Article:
The Importance of Hometown Scorers to Pete Rose
Pete Rose was for a portion of his career one of the best in baseball history at reaching base on an error. Given his reputation for hustle and his career as primarily a ground ball, non-extra base hitter, this seems to fit well with the overall image. However, his number of ROE (reach on errors) declines precipitously twice in his career, once at the height of the Big Red Machine and again at the end of his career. Interestingly, the numbers vary by whether he was at home or on the road. Let me run the numbers for you to show you the findings. Make of them what you will.
What happens in the two dips? While it is true that the Reds are in the midst of consecutive World Series in the first dip, it is also the time at which Rose is approaching 3,000 hits. From 1973-1977, Rose’s reaches base on an error 54 times, 21 at home and 33 on the road. Yet he has almost identical numbers of plate appearances in both locations. From 1963 to 1972, though, Rose reached on an error 119 times, 57 at home and 59 on the road. During the second dip, Rose is challenging Ty Cobb’s all-time hit record. From 1981 to 1986, Rose reaches on an error 45 times, 20 at home and 25 on the road. From 1978 to 1980, in contrast, Rose reached 36 times, 18 at home and 18 on the road. So what do we have? Hard to say. There is room for questioning the objectivity of hometown scorers when a player with nearly identical home/road splits on a judgment call like an error suddenly develops a split when approaching 3,000 hits or the all-time hit record. These splits occur regardless of home park, meaning this is not just a product of Cincinnati. But the numbers are tiny. With any numbers this small, the variation could easily be random. Nevertheless, I find the information interesting enough to pass along.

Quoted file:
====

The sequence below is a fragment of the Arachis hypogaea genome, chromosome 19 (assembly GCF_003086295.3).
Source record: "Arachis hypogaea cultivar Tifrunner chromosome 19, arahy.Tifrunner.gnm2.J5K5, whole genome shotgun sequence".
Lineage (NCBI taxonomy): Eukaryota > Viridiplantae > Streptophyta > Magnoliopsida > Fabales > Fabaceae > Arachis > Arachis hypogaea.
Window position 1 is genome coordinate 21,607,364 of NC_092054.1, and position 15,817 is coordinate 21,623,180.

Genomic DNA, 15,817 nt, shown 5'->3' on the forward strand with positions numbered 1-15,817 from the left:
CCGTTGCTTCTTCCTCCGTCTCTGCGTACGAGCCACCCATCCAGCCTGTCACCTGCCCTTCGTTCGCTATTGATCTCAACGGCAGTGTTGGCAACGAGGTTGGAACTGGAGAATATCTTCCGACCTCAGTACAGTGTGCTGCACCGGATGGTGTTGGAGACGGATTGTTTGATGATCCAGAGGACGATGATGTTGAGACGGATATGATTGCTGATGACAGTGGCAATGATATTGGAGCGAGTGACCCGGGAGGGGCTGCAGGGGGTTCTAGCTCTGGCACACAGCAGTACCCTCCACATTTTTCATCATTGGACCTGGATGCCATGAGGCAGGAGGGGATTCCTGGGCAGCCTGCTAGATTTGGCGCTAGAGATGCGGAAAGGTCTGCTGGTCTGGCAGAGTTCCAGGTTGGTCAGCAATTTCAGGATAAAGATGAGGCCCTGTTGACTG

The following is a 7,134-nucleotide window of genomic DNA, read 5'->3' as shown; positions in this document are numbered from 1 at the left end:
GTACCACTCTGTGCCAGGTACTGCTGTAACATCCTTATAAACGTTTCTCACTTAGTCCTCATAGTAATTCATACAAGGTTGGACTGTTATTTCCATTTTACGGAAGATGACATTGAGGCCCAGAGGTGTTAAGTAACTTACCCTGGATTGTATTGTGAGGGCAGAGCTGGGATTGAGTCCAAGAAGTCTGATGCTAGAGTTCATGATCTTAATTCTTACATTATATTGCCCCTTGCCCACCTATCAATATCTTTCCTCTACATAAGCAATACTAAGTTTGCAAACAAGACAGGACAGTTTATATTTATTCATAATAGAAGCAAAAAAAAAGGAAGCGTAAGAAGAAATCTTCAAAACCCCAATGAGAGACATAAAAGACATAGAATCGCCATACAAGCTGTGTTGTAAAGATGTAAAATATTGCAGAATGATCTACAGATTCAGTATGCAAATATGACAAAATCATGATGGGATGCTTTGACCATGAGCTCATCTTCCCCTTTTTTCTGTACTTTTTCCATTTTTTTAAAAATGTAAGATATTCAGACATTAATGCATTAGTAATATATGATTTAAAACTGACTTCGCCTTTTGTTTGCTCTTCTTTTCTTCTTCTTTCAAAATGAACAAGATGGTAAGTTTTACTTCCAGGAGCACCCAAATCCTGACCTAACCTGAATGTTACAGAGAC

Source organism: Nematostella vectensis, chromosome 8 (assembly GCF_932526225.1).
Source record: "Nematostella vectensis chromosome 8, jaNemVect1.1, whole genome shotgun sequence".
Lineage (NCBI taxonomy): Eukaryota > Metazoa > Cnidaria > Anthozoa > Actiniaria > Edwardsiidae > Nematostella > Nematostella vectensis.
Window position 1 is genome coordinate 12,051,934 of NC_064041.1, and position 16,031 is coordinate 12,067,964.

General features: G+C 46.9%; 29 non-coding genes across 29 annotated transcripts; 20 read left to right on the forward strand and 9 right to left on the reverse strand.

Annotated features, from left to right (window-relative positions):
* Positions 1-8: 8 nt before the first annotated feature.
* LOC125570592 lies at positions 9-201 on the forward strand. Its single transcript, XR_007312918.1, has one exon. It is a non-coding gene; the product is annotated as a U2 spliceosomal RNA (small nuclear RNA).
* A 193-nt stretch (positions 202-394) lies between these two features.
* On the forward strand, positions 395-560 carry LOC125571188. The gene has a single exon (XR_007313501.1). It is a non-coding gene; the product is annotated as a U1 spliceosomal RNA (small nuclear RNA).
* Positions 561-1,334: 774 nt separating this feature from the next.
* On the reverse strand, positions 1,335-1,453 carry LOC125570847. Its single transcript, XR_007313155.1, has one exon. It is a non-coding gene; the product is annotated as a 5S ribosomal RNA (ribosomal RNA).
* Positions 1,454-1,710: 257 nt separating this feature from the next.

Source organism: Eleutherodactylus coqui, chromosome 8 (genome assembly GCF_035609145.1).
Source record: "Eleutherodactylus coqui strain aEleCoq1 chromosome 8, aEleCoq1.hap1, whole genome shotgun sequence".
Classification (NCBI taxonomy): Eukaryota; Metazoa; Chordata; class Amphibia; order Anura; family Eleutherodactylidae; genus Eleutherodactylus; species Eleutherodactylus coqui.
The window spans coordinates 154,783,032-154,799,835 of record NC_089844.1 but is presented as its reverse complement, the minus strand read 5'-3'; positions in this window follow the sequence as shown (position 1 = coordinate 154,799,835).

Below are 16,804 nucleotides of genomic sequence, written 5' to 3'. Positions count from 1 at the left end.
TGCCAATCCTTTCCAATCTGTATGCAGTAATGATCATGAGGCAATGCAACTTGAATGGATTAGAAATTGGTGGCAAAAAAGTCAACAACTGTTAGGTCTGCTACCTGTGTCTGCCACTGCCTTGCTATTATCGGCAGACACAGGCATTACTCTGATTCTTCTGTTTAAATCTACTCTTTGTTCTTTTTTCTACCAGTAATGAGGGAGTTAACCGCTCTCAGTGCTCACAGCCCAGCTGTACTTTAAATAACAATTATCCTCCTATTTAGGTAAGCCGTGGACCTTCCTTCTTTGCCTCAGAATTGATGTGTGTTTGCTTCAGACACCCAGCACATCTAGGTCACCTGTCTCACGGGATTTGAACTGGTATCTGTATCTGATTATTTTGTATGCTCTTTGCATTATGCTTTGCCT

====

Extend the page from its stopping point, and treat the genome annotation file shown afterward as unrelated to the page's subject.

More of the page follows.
Now we can sit back and wait for the Hall of Fame results to roll in.
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